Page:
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September 7, 2012

This year's Topsfield Fair all about the food

TOPSFIELD — And you thought it was all about giant pumpkins, midway rides and Hot Chelle Rae.

In fact, one of the biggest reasons that people flock to the Topsfield Fair, braving the Route 1 traffic, the lines and the crowds, is for the savory smoked turkey legs, funnel cakes sprinkled with powdered sugar and sweet, billowy cotton candy.

This fall, the Essex Agricultural Society’s Topsfield Fair, which bills itself as “America’s oldest,” is finally embracing the truth, with the catchphrase: “It’s all about the food!”

“Because who doesn’t love the food at the fair?” said Topsfield Fair spokesman David Thomson during a press conference yesterday highlighting upcoming attractions for the fair, which runs from Friday, Sept. 28, through Columbus Day, Oct. 8.

New to this year’s lineup of calorie-infused belt-busters are “pigs in mud,” chocolate-covered bacon on a stick sprinkled with jimmies; and fried bubble gum, which is marshmallow encased in funnel cake dough and sprinkled with bubble gum powder. (The fair also has plenty of healthy options, too.)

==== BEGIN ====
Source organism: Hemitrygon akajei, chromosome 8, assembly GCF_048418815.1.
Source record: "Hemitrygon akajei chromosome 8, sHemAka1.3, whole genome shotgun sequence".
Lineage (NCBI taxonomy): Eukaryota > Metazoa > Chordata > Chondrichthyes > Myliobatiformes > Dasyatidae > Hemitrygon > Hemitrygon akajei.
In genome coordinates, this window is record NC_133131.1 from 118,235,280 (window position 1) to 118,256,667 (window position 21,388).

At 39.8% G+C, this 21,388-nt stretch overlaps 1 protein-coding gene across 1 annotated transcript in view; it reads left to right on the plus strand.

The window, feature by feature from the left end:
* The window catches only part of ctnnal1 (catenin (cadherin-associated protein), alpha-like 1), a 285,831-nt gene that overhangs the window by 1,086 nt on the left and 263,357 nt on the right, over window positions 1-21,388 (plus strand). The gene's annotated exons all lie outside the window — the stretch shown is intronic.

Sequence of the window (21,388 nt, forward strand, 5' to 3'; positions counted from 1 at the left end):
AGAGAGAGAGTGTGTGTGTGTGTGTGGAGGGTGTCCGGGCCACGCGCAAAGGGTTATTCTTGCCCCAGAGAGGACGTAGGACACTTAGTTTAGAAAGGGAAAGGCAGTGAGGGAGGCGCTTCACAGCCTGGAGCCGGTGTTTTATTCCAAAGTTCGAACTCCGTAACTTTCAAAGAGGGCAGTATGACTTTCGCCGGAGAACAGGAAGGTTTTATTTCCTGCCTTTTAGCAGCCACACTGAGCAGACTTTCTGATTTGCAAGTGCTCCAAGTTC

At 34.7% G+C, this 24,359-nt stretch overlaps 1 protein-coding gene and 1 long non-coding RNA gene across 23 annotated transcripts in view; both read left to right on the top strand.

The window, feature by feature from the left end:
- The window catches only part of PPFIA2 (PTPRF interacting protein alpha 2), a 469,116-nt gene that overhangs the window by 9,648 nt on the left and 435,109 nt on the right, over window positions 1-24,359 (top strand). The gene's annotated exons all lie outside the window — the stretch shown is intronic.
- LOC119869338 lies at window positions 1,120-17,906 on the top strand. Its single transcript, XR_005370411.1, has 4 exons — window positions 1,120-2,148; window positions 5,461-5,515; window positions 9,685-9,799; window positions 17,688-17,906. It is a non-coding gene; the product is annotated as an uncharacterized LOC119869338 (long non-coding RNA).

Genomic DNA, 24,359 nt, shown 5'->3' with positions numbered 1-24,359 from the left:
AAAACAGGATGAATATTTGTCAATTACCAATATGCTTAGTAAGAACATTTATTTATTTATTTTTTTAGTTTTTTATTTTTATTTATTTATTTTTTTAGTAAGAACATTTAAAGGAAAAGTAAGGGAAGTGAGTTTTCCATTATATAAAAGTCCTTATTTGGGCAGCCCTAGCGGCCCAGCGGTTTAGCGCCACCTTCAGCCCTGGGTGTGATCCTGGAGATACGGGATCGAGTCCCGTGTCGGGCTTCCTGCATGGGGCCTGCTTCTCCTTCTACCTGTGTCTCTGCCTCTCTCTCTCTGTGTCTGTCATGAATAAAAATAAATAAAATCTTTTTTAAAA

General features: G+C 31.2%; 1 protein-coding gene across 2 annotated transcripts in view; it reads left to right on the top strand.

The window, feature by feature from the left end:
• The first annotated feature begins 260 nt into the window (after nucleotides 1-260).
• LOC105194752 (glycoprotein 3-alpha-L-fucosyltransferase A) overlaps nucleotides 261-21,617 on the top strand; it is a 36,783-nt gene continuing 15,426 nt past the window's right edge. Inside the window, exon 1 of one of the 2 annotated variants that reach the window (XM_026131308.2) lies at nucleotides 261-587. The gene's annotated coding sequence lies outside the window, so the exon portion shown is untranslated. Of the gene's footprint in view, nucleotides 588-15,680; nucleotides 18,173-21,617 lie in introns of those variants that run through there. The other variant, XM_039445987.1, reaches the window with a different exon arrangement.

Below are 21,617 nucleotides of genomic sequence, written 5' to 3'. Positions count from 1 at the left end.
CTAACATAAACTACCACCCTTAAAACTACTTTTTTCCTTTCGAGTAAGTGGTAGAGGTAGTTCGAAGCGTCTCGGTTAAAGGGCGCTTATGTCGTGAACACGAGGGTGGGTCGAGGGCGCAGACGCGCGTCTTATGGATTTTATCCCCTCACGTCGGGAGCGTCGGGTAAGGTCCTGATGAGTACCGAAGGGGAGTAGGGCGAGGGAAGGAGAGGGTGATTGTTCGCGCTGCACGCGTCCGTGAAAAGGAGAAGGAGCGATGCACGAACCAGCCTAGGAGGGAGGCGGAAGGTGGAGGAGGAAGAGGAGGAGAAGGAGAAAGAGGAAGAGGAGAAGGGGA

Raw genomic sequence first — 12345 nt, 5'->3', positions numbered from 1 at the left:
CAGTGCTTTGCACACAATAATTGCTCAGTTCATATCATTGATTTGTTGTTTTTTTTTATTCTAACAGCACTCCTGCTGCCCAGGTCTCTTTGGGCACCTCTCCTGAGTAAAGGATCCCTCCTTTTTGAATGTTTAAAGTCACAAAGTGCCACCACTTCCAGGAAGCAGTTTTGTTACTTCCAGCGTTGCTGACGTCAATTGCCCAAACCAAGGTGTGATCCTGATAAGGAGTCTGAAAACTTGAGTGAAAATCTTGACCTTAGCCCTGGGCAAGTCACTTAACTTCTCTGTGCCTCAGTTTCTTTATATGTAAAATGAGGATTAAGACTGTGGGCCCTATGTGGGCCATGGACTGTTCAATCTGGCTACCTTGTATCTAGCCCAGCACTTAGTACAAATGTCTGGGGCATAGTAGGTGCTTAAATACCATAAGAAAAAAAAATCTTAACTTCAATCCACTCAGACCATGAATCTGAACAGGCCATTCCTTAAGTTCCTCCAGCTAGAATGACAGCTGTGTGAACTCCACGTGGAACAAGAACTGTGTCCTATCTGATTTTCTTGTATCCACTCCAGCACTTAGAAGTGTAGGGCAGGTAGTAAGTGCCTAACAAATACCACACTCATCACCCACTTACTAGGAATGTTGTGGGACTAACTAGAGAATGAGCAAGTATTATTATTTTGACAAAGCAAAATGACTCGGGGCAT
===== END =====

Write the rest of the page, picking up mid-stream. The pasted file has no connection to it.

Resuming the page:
If you want to work off some pounds and give yourself an excuse to indulge at the fair later on, you can join in the fair’s first-ever 5K road race to benefit the Essex Agricultural Society’s college scholarship fund. The race is being run Sept. 23, a week before the fair opens, with the cost to register $25. Go to www.Topsfieldfair.org to register.

“Last year, we gave out $25,000 in scholarships ($1,000 apiece), so this is the chance to raise it even higher,” said General Manager James O’Brien. Essex Agricultural Society President Bruce Potter of Danvers said the race dovetails with the fair’s emphasis on education. High school students from across Essex County are eligible to apply.

The fair also runs educational programs, such as its Read and Win program at 43 libraries in Essex County and Southern New Hamphsire. Libraries encourage students to read a certain number of books to win fair and ride tickets, O’Brien said. About 4,300 kids took part in the program last year.

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